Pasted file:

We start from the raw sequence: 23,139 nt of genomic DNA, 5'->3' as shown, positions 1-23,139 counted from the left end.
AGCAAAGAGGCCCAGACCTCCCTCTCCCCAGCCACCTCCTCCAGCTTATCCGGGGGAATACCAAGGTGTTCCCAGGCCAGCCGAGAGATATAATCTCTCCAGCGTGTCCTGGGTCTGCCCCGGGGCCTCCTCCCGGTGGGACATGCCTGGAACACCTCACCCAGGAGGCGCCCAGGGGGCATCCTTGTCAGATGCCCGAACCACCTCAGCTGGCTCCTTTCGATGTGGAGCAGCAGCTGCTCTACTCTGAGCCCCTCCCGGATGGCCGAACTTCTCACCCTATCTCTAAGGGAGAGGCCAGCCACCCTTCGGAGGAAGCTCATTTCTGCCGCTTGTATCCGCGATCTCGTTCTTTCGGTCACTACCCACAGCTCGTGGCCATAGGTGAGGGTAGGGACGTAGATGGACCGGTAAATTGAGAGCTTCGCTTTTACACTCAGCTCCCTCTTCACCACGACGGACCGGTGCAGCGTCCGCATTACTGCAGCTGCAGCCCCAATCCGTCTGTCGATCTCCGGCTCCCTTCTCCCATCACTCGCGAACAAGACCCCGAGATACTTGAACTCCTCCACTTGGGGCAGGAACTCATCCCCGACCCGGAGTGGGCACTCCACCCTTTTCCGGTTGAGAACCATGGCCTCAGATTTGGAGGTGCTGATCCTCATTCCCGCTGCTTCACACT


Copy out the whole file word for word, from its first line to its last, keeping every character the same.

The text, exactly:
We start from the raw sequence: 23,139 nt of genomic DNA, 5'->3' as shown, positions 1-23,139 counted from the left end.
AGCAAAGAGGCCCAGACCTCCCTCTCCCCAGCCACCTCCTCCAGCTTATCCGGGGGAATACCAAGGTGTTCCCAGGCCAGCCGAGAGATATAATCTCTCCAGCGTGTCCTGGGTCTGCCCCGGGGCCTCCTCCCGGTGGGACATGCCTGGAACACCTCACCCAGGAGGCGCCCAGGGGGCATCCTTGTCAGATGCCCGAACCACCTCAGCTGGCTCCTTTCGATGTGGAGCAGCAGCTGCTCTACTCTGAGCCCCTCCCGGATGGCCGAACTTCTCACCCTATCTCTAAGGGAGAGGCCAGCCACCCTTCGGAGGAAGCTCATTTCTGCCGCTTGTATCCGCGATCTCGTTCTTTCGGTCACTACCCACAGCTCGTGGCCATAGGTGAGGGTAGGGACGTAGATGGACCGGTAAATTGAGAGCTTCGCTTTTACACTCAGCTCCCTCTTCACCACGACGGACCGGTGCAGCGTCCGCATTACTGCAGCTGCAGCCCCAATCCGTCTGTCGATCTCCGGCTCCCTTCTCCCATCACTCGCGAACAAGACCCCGAGATACTTGAACTCCTCCACTTGGGGCAGGAACTCATCCCCGACCCGGAGTGGGCACTCCACCCTTTTCCGGTTGAGAACCATGGCCTCAGATTTGGAGGTGCTGATCCTCATTCCCGCTGCTTCACACT